Peter Burke, Emeritus Professor of Cultural History at Emmanuel College, Cambridge, will deliver the Raphael Samuel Memorial Lecture 2017, speaking on ‘Two Diasporas: the place of exiles in the history of knowledge’.
Launch event for the new Family History Workshop, a new initiative by the Raphael Samuel History Centre: Victoria Haskins, ‘Stories my great-grandmother didn’t tell me, Or, family histories and the memories of nations’.
Canarians represent a peculiar example of a transnational and migrant community that is as old as modern European imperialism.
The Peace History Conference and the Working Class Movement Library present a day exploring the effects of the Russian Revolutions on the British labour and peace movements.
Conference to be held at the Institute for Black Atlantic Research (IBAR), University of Central Lancashire, Preston, 13-15 October 2017, to mark the centenary of the Russian Revolution.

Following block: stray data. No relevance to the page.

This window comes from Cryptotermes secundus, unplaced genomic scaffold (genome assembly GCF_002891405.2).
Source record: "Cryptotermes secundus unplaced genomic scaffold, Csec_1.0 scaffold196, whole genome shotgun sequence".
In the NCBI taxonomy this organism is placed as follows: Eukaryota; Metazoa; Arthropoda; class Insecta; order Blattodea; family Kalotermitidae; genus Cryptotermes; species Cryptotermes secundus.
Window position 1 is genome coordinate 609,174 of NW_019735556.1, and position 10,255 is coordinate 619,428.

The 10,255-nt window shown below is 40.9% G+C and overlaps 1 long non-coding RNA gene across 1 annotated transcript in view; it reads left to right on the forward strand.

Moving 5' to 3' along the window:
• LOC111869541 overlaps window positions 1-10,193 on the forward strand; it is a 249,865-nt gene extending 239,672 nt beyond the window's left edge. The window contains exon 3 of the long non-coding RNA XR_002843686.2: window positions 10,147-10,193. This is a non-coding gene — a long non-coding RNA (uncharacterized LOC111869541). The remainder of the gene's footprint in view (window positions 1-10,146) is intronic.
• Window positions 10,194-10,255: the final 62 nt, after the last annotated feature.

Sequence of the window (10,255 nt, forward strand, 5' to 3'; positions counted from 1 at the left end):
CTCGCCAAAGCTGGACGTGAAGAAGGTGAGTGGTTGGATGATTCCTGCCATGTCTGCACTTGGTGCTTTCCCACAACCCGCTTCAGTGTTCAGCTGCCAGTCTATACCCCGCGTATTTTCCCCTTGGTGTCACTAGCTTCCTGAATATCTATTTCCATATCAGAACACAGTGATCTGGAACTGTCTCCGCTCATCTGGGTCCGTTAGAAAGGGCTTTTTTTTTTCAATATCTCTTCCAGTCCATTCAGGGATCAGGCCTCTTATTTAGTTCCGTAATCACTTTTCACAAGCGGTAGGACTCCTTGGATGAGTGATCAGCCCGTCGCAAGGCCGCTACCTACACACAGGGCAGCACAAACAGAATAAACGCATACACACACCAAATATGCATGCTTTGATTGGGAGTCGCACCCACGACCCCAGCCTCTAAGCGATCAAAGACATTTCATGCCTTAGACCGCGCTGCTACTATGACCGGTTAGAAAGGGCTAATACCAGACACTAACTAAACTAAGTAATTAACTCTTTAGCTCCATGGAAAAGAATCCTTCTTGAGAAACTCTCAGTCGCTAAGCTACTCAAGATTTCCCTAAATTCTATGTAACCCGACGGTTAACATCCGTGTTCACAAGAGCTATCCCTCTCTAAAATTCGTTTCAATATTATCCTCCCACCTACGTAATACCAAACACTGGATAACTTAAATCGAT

A special free-access issue bringing together twenty-four essays published as part of the “Historic Passions” occasional feature in History Workshop Journal.
As the UK government announces plans for a dozen new “garden cities”, Sam Clevenger argues that, from their inception, garden cities were middle class attempts to civilize the bodies and health of the urban working class.
Catherine Hall and Daniel Pick reflect on the power of denial, the danger of myopia, and the ways denial holds people together, shaping collective and national memories.
Edward Higgs discusses the problem of identifying the victims of the Grenfell Tower fire, and the ways immigrants and citizens are made known to the state.
This August India celebrates 70 years of independence, but denotified and nomadic communities will commemorate their own anniversary: 65 years since the repeal of the Criminal Tribes Act, one of the British Empire’s most draconian and relatively unknown pieces of legislation.